China's Tencent to limit children's playtime
By Cai Mengxiao

2017-07-02 20:24 GMT+8

Children under twelve will be restricted from playing 'Honor of Kings,' as part of disciplinary measures, the developers said on Sunday. 

It is a hugely popular fantasy role-playing mobile game developed by China’s Internet giant Tencent.  

The company announced it would limit children to play the game for no more than an hour a day starting Tuesday, in an attempt to prevent them from online game addiction.

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Login access for the game will also be shut down for the young players after 9 p.m. to curb their playtime further, said the Internet behemoth in a statement. 

Adolescents over twelve years old are allowed to play the game for two hours a day with those exceeding the time limit to be spontaneously forced offline, Tencent said.  

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“Despite its popularity, Honor of Kings would also exert negative impact on the minors who fail to control themselves and play overtime,” development team behind the mega-hit game said. 

They have come up with the efforts to diminish such concerns though there are yet no specific national regulations to deal with the mobile game addiction, they added. 

According to an unnamed Tencent official, parents will be enabled to proceed with real time supervision on their children and immediately shut down the game access by registering on a surveillance website, which was launched in February this year by the company and expected to be updated soon as part of the disciplinary move.

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Promising to improve the real-name registration system of the game, Tencent said it will also cap the amount of money children could spend while playing to curb the in-game extras purchasing extravagance.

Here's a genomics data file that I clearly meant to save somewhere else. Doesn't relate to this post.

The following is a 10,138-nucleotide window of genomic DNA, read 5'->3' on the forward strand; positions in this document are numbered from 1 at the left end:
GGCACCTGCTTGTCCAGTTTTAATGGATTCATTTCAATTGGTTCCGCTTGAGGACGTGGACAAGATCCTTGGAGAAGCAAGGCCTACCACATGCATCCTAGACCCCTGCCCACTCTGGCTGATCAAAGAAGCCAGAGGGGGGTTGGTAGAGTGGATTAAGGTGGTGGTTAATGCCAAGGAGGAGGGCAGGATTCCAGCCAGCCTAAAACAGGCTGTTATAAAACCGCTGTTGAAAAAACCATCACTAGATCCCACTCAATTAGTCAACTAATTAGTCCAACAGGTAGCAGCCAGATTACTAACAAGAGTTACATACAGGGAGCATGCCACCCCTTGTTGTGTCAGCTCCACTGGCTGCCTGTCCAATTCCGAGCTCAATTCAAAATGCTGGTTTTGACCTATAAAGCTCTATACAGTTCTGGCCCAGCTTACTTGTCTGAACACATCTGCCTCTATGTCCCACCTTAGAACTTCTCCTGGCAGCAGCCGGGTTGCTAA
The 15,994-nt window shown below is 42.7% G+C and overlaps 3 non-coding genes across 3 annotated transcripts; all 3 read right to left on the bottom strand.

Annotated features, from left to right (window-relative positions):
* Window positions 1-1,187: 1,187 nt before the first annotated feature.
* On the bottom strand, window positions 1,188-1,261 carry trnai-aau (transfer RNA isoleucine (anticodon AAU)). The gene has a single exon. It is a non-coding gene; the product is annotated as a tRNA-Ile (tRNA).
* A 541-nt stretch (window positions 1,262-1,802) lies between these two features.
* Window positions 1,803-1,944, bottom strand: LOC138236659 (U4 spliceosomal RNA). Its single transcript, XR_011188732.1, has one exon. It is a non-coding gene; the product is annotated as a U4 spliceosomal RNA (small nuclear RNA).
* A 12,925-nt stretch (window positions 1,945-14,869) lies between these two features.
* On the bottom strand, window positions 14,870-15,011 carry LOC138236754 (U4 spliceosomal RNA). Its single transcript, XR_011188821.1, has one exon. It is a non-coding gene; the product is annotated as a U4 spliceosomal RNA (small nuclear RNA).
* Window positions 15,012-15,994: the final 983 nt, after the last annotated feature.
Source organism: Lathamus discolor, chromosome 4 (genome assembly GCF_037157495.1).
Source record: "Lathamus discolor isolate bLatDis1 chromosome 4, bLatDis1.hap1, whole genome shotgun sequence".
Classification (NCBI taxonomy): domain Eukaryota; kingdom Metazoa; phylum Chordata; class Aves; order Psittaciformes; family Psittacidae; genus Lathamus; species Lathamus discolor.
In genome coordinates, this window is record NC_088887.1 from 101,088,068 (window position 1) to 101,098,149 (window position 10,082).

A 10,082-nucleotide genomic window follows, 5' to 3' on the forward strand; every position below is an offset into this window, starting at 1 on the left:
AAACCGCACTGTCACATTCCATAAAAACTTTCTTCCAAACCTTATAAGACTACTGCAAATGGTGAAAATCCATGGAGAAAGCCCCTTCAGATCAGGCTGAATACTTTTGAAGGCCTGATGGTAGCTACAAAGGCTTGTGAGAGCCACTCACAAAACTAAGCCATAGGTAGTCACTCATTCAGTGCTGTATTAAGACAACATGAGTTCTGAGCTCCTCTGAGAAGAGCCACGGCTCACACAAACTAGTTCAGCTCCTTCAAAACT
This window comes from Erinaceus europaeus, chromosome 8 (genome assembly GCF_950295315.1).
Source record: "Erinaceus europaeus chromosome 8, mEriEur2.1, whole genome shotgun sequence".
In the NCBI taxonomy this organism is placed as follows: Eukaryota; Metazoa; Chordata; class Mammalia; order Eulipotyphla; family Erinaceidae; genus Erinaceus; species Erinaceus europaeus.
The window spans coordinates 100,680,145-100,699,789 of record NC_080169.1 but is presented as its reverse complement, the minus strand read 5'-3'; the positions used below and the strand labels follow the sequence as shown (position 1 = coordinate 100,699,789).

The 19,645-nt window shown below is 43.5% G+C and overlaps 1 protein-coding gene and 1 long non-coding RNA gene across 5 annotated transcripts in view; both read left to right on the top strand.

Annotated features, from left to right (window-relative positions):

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“We will make continuous efforts with all walks of the society to create a healthy cyberspace for adolescents,” noted Tencent, which also called on parents to spend more time with their kids to have them feel the warmth of family.

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The regulatory measures, which are believed to be the strictest so far in the domestic game industry, came after the game raised widespread public concerns over its negative influence on teenagers with many reported to be addicted due to its explosive popularity.

An 11-year-old primary school student from eastern China’s Zhejiang Province has spent over 38,000 yuan (5,605 US dollars) within two months last year to buy weapons and upgrade character on the blockbuster.

Xiao Long, a 12-year-old boy has drained family savings while playing the game. /Internet Photo

Another 12-year-old boy from Haikou, southern China's Hainan Province also stirred up backlash on China’s social media in May this year after exhausting his family's saving of 40,000 yuan (5,900 US dollars) to have online webcasting anchors help improve his playing proficiency.

Honor of Kings, which sees players battle mythical beasts in a fantasy landscape is essentially a mobile replica of the world’s most played game, League of Legends (LOL) created by US developer Riot Games.

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Launched in November 2015 by Tencent’s Timi Studio, Honor of Kings has amassed over 200 million registered users with adolescents accounting for almost half of the users, as per the 2016 annual report of the Shenzhen-based company.

As one of the world’s highest grossing iOS game in March and April, the mobile multiplayer online battle arena (MOBA) game represented 47 percent of the internet giant’s 2016 revenue and made about three billion yuan (some 441 million US dollars) in gross revenue for each month of the first quarter of 2017.